Money & Your Business
Five Innovative Solutions To Help Women Small-Business Owners Grow And Adapt To Today’s Economy
Many of today’s women-owned businesses are led by recession-tested entrepreneurs whose experiences provide valuable insight into the challenges that may await aspiring small-business owners.
(NAPSI)—The recession was tough on many small-business owners. But new research shows that many of today’s women-owned businesses have adapted and emerged stronger from their experiences during the tough economy. “Small Business: Lessons of the Recession” is an in-depth look by Chase Card Services, the National Federation of Independent Business, and the Center for Women’s Business Research at how women small-business owners fared during the recession. The research provides many valuable insights, including five innovative ideas that many women small-business owners can apply to their business plans no matter how the economy is doing:
1. Social media is not just for socializing. It became a valuable business tool during the recession. Half the women now use social media compared to 4 percent before the recession. Of those surveyed, 56 percent said social media is “very important” or “important” to their business. Social media sites are free platforms that can easily connect business owners to customers-a cost-effective way to promote your business.
2. It’s wise to constantly examine your customer base. Although 54 percent focused on generating new business among existing customers during the recession, one in four are now marketing to a customer base that’s different from prerecession targets. Always think critically about your customer base and make your decisions on the numbers. Targeting new types of customers requires a thorough analysis of profit and growth potential.
3. It’s good to become involved in community activities. Nearly two out of five women-owned businesses increased their involvement during the recession in civic, social or school activities to increase exposure for their business while creating value for their community. It can be a particularly cost-effective way to strengthen sales efforts.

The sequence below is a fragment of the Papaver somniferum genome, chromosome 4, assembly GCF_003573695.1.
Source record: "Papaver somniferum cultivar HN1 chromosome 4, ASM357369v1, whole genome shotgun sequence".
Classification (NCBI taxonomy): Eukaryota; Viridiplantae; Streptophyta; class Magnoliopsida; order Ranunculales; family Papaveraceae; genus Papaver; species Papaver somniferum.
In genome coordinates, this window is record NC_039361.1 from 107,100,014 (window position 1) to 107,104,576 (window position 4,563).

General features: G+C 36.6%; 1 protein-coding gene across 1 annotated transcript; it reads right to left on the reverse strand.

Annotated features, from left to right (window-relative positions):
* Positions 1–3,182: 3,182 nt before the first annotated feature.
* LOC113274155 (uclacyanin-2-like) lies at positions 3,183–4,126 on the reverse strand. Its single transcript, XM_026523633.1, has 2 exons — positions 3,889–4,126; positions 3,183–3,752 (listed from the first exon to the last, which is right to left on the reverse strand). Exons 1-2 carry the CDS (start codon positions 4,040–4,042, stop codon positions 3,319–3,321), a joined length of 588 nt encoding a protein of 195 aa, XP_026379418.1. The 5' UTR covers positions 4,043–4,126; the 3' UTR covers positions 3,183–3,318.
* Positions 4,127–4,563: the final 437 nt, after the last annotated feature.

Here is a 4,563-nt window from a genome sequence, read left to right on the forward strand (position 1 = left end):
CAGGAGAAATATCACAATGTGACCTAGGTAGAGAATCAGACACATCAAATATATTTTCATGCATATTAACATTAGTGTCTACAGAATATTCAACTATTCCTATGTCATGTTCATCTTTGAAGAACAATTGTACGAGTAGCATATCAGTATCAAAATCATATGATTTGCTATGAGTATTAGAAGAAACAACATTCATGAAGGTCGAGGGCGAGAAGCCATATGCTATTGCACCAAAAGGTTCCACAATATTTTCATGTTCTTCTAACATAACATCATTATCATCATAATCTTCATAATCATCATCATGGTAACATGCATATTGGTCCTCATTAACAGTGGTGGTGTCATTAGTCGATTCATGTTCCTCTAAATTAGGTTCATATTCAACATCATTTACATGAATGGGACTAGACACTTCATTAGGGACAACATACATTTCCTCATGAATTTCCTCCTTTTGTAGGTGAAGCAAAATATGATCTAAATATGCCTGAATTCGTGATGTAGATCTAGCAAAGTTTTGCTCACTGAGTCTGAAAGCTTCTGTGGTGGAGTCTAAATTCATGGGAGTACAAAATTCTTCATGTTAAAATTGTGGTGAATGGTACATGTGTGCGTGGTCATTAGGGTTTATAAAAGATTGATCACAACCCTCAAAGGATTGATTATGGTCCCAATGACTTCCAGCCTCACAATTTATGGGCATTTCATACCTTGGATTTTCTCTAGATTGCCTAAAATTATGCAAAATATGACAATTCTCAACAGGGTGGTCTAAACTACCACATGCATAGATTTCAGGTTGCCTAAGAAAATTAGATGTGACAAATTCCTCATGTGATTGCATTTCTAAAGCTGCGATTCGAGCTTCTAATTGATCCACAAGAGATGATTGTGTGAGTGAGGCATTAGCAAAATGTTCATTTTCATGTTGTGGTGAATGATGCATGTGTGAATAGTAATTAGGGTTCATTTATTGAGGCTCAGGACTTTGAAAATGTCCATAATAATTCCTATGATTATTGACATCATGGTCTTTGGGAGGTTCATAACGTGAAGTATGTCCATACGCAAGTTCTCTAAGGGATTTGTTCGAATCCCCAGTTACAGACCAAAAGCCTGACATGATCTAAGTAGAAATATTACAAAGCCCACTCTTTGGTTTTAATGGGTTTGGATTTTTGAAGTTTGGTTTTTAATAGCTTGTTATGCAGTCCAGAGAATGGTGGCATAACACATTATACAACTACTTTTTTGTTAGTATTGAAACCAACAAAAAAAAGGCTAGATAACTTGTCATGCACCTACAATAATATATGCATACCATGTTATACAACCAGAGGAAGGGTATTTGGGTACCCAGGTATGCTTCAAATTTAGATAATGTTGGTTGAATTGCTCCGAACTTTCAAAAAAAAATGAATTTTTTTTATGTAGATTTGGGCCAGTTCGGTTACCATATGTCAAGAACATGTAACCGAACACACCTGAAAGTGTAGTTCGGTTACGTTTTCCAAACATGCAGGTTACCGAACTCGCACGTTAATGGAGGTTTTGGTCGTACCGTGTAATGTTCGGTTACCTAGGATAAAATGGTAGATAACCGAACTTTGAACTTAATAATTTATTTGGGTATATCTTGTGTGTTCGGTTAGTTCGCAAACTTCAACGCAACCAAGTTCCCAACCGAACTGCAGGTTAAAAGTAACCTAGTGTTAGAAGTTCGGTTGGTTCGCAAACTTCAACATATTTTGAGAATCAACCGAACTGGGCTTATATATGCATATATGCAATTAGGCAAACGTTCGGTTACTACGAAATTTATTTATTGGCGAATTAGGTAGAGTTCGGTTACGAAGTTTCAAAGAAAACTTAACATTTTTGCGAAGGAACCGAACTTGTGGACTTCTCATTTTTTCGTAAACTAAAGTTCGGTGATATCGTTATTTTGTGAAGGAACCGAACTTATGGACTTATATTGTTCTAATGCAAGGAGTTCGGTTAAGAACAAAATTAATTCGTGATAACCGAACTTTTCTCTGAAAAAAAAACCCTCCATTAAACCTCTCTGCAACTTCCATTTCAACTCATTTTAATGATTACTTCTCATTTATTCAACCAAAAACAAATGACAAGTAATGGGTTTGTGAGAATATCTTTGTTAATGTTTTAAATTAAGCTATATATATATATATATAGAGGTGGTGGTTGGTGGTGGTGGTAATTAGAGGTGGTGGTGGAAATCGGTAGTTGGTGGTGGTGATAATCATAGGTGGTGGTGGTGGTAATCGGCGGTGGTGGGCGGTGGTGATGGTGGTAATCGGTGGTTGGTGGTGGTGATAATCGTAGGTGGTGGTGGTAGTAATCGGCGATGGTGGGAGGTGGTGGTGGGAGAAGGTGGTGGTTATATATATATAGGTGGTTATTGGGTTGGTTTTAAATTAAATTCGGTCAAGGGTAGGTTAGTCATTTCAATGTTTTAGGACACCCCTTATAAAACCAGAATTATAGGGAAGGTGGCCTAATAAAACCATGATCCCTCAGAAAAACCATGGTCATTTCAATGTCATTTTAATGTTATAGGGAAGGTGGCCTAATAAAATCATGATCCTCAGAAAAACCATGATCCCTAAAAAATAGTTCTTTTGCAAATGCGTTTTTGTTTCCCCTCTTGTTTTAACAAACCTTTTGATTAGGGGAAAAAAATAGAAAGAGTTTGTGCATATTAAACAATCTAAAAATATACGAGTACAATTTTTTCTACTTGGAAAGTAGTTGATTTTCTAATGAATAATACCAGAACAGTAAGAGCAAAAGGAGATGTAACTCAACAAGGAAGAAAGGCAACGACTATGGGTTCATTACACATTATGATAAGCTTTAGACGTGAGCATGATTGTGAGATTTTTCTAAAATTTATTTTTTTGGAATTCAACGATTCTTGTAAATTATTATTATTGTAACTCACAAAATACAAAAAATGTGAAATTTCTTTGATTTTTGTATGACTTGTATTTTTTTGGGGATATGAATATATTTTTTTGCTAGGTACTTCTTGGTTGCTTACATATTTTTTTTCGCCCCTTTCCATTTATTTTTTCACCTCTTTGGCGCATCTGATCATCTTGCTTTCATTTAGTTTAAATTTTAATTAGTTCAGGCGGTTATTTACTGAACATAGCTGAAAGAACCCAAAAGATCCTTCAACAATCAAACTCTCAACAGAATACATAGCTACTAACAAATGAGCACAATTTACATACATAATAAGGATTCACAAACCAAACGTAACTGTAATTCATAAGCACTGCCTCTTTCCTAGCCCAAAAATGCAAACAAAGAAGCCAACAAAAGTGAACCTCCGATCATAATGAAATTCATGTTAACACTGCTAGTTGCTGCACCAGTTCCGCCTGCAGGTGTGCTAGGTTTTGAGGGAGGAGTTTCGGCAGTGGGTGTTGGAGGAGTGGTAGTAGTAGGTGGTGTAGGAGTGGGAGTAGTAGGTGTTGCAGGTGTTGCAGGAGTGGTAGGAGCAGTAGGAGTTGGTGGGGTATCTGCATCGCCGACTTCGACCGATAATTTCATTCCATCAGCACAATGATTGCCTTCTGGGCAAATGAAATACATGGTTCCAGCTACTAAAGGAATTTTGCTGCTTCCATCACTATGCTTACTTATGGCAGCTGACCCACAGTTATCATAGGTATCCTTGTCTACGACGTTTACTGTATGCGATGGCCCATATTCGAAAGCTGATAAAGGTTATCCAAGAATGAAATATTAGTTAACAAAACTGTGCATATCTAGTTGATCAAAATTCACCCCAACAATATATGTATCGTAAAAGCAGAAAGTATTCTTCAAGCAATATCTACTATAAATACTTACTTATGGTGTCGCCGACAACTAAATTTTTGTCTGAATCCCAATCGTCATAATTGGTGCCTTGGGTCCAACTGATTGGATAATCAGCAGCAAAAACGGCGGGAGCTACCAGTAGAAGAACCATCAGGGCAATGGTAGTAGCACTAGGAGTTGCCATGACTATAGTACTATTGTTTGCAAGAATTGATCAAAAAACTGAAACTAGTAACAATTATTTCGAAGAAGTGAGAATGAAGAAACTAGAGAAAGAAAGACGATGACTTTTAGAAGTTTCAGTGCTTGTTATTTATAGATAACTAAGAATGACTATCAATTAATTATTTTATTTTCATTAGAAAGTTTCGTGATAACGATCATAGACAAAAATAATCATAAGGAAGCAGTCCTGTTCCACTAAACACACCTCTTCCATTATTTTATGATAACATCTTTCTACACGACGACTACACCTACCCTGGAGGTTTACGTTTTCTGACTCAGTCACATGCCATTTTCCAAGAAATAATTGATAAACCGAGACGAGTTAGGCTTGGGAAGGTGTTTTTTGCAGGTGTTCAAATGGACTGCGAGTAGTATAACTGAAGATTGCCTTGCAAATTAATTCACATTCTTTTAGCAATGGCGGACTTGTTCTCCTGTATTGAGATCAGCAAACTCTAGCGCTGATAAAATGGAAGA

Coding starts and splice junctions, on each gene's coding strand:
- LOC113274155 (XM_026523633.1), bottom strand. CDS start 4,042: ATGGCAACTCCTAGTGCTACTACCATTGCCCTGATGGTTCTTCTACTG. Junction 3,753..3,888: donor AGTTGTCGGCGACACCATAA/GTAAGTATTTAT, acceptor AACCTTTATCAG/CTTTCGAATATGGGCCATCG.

4. It pays to control costs. During the recession, 45 percent of the firms focused on controlling costs as a remedy to the economic times, while 31 percent concentrated on increased sales. Looking back, 59 percent feel their focus area was the right choice.
5. The right kind of help can pay off. Nearly a quarter of women-owned businesses that sought outside help to control costs or increase sales during the recession had slightly better sales records than those that did not. It’s important, however, to do your research and set expectations; otherwise, it can cost you more in the long run.
Small businesses are the lifeblood of many communities in the United States. Chase Card Services uses its financial expertise to create innovative products that help small businesses succeed. For example, Ink from Chase is a portfolio of business credit cards that were specifically designed with small-business owners in mind. They include everything from flexible payment options to rewards programs that they can reinvest in their business.
To help businesses focus on what is really important, Chase created Jot, a mobile application and online tool that lets business owners easily track, categorize and organize business expenses on the go from an iPhone or Android device. This is especially useful for small-business owners who do not have the time to manually monitor and manage their expenses, or the resources to hire someone to do it for them.
To learn more about credit cards for business owners, go to www.chase.com/ink. To learn more about the “Small Business: Lessons of the Recession” study, visit www.nfib.com/wobstudy.